Joseph Bonaparte Gulf

Joseph Bonaparte Gulf is a large body of water off the coast of the Northern Territory and Western Australia and part of the Timor Sea. It was named after Joseph Bonaparte, brother of Napoleon and King of Naples (1806-1808) and then Spain (1808-1813) by French explorer and naturalist Nicholas Baudin in 1803.[2] It is also often referred to in Australia as the "Bonaparte Gulf".

Joseph Bonaparte Gulf
A satellite image of Joseph Bonaparte Gulf, from NASA - Cambridge Gulf is at the bottom of the gulf
LocationNorthwest coast of Australia, between Western Australia and Northern Territory
Coordinates14°06′S 128°50′E
Part ofTimor Sea
Primary inflowsKeep River, Victoria River, Cambridge Gulf


The Keep River and Victoria River drain into the gulf in the Northern Territory, the former close to the Western Australia - Northern Territory border.

The Ord River, Pentecost River, Durack River, King River and the Forrest River drain into the Cambridge Gulf, another gulf within the southern part of the Joseph Bonaparte Gulf.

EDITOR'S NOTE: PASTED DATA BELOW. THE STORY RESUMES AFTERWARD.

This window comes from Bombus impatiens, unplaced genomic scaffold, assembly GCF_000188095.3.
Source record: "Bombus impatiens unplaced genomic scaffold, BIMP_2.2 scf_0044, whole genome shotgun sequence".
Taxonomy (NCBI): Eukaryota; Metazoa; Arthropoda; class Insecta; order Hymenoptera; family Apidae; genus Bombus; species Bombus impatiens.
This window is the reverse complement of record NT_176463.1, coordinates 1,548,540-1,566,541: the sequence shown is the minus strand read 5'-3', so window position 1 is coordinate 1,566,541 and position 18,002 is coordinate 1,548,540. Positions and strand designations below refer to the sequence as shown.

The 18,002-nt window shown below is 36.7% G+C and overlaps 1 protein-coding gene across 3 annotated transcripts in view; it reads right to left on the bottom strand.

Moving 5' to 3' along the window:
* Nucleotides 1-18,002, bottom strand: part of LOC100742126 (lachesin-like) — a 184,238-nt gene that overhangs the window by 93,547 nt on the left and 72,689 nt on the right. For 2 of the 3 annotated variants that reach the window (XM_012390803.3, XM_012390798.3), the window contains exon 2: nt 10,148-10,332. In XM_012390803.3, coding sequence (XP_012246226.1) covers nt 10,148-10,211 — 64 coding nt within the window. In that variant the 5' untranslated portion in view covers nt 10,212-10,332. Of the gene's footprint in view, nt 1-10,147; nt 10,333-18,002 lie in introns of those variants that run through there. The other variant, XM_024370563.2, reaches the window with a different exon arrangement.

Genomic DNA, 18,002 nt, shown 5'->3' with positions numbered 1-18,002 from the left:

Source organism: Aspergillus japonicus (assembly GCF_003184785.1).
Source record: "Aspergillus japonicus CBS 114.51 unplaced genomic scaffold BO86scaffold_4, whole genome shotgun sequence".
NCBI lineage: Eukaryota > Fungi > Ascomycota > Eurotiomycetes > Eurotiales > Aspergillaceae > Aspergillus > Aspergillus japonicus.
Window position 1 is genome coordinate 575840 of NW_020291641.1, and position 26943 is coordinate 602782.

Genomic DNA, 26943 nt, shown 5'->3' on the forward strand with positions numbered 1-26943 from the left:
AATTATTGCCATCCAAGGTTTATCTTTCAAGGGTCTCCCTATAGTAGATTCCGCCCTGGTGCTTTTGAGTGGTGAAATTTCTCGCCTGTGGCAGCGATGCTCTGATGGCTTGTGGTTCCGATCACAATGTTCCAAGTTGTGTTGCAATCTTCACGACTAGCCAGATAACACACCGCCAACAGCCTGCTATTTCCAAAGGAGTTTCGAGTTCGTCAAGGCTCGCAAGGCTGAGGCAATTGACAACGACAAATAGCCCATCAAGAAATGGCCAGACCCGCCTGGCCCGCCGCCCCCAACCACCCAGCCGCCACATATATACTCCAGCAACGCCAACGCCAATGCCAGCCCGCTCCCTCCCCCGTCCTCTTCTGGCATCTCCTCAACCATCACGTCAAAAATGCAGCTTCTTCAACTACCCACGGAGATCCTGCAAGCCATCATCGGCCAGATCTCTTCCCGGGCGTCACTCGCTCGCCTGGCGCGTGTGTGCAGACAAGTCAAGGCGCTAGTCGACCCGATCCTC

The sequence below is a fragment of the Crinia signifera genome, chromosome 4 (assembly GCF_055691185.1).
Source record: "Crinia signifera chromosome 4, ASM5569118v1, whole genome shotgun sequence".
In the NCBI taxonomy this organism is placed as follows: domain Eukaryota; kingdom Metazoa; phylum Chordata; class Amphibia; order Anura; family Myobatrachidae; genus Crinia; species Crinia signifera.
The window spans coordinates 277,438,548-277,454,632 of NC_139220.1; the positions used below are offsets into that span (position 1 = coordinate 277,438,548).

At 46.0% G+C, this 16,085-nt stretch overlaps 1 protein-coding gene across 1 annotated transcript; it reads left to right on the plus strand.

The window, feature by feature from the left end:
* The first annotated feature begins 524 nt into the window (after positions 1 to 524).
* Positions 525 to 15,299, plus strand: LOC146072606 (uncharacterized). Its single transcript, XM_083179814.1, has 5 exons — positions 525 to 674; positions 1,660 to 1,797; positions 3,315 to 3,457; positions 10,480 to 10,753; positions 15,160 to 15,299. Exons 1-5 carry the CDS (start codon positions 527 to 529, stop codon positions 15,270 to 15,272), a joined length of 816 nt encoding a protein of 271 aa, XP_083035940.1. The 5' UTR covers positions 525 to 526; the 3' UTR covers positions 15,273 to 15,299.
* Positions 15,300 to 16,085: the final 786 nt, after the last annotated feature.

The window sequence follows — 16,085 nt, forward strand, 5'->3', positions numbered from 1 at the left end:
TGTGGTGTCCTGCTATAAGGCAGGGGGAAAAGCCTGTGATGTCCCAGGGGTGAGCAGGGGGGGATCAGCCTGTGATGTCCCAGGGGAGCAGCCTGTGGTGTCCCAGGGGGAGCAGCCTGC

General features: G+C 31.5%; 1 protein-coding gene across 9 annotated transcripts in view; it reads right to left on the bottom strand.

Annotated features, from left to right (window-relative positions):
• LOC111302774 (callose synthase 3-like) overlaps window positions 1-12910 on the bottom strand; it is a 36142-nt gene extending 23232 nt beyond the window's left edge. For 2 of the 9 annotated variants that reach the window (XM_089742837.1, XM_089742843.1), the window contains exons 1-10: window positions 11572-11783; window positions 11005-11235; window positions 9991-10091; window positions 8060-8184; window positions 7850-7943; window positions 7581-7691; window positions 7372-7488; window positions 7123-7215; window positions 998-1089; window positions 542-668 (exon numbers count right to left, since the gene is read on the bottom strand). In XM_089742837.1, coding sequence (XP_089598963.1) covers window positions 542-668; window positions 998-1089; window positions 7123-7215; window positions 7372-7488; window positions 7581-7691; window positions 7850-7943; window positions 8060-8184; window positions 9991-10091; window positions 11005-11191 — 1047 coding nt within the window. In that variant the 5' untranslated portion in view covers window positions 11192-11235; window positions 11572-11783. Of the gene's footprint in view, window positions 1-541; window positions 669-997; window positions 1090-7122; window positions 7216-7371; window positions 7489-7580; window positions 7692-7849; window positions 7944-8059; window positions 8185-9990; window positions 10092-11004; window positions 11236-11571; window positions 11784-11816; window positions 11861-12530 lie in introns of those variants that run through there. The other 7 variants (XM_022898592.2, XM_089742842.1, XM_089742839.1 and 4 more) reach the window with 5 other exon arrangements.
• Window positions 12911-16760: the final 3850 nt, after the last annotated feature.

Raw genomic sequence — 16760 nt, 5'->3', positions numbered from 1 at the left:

The Legune (Joseph Bonaparte Bay) Important Bird Area lies at the south-eastern end of the gulf.[3] The Bonaparte Basin is a large sedimentary basin underlying the gulf and a large part of the Timor Sea, deriving its name from the Joseph Bonaparte Gulf, which has several producing and potential oilfields.

The traditional owners of the areas around the gulf are the Menhdheyangal people.[4]


  1. "Joseph Bonaparte Gulf". Encyclopedia Britannica. Retrieved 29 June 2017.
  2. "Academic Universalium".
  3. "IBA: Legune (Joseph Bonaparte Bay)". Birdata. Birds Australia. Archived from the original on 6 July 2011. Retrieved 5 August 2011.
  4. "Ausanthrop - Australian Aboriginal tribal database". 2012. Retrieved 29 April 2012.
  • Web page of about the Joseph Bonaparte Gulf (in Spanish).
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